56% of Singaporeans, 57% of Indians oppose legalisation of online gambling, says study

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A recent study says that close to six in every 10 adults in Singapore oppose legalising online gambling, making them the fourth most opposed country in the world, according to a study ‘Global Gambling 2022: The consumer view in the gambling debate’ by YouGov, a research and analytics company.

The study found that 56 per cent of Singaporeans believe that online gambling should not be legalised, which is significantly above the world’s average of 46 per cent, and only India and Spain with 57 per cent, and China with 56 per cent have a higher or similar resistance to the idea.

The YouGov report’s objective is to find out how the consumers of gambling and those who do not take part in it, look at gambling and its place in society. It is carried out across 18 international markets and covers a few decisive areas of debate related to gambling, from the launching of sports-related betting and opportunities online, to matters that have surfaced related to gambling advertising, the existence of the lottery in the public eyes, place of gambling based on land post-pandemic and the legality of gambling.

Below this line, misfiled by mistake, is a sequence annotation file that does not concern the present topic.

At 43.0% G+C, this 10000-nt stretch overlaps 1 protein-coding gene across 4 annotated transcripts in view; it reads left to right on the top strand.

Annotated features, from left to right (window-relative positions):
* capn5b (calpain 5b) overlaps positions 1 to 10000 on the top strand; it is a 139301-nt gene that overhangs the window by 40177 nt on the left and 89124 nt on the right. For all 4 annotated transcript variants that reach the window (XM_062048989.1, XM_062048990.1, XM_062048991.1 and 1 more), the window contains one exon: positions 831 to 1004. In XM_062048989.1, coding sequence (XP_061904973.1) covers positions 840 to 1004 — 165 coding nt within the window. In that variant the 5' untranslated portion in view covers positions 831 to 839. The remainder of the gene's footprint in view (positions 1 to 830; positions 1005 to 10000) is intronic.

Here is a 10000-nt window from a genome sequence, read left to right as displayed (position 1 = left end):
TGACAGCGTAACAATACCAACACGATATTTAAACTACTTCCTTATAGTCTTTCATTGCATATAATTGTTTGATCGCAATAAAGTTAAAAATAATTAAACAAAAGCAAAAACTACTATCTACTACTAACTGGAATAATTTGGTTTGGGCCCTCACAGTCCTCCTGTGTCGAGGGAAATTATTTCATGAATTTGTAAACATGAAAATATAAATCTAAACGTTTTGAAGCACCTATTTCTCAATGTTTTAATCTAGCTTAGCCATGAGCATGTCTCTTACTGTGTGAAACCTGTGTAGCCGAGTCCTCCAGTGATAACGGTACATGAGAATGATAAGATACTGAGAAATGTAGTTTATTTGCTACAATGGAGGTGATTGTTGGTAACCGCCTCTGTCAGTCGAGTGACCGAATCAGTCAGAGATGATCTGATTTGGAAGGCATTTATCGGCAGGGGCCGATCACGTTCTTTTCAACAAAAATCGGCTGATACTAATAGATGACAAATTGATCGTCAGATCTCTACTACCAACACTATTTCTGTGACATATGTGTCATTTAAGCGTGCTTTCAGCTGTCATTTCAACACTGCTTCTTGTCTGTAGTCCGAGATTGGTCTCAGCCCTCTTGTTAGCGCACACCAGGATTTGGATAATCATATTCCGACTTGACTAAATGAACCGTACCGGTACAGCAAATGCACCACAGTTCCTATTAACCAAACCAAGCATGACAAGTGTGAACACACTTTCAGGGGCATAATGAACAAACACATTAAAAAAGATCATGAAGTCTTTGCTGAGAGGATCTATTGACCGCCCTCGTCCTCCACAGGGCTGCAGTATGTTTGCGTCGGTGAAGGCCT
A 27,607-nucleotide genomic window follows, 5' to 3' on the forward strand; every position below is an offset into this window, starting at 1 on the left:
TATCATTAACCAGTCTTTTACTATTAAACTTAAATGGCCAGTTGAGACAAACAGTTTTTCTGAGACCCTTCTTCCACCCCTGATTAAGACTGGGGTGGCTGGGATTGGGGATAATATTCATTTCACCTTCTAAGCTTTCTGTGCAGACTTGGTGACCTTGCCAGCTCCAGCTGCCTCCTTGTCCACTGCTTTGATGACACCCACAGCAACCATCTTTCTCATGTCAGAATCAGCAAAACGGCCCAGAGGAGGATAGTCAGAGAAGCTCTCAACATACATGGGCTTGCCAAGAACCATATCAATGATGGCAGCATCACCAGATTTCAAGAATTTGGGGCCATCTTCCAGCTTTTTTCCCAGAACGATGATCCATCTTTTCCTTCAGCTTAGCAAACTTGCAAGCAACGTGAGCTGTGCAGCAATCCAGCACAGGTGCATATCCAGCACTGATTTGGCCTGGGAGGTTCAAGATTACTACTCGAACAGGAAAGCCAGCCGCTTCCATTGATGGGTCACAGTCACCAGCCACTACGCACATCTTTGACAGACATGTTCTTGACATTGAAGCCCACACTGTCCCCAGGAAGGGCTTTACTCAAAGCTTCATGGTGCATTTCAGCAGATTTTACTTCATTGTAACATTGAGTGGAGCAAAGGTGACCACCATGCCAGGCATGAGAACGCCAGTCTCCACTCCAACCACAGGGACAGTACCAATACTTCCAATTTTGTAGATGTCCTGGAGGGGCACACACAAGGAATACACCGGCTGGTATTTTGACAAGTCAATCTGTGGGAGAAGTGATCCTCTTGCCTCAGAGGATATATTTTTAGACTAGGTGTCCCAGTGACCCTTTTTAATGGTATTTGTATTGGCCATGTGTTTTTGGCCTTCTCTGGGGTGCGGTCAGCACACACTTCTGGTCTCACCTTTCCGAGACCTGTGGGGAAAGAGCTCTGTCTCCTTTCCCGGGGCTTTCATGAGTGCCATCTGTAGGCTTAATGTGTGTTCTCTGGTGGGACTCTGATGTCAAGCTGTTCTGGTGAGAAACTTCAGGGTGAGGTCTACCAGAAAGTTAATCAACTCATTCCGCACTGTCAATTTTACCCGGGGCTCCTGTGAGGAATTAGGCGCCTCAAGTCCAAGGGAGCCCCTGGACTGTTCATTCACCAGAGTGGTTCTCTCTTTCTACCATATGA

The data around the Asian country found that elder generations oppose the idea of online gambling much more strongly with 68 per cent of Baby Boomers, as compared to 62 per cent of Gen X Singaporeans, 44 per cent of Millennials and 45 per cent of Gen Z. 

25 per cent of survey participants said that the current rules and regulations in the country were too stringent, while 40 per cent disagreed with that argument. And 28 per cent of Gen Z and Gen X Singaporeans agreed with it. Meanwhile, the gaming revenues in the country have now reached 70% of what they were prior to the onset of the pandemic.

Taking a look at the degree of opposition in other countries, Australia has 53 per cent, Italy has 52 per cent, Sweden has 47 per cent, Great Britain and Hong Kong have 46 per cent and Germany has 43 per cent.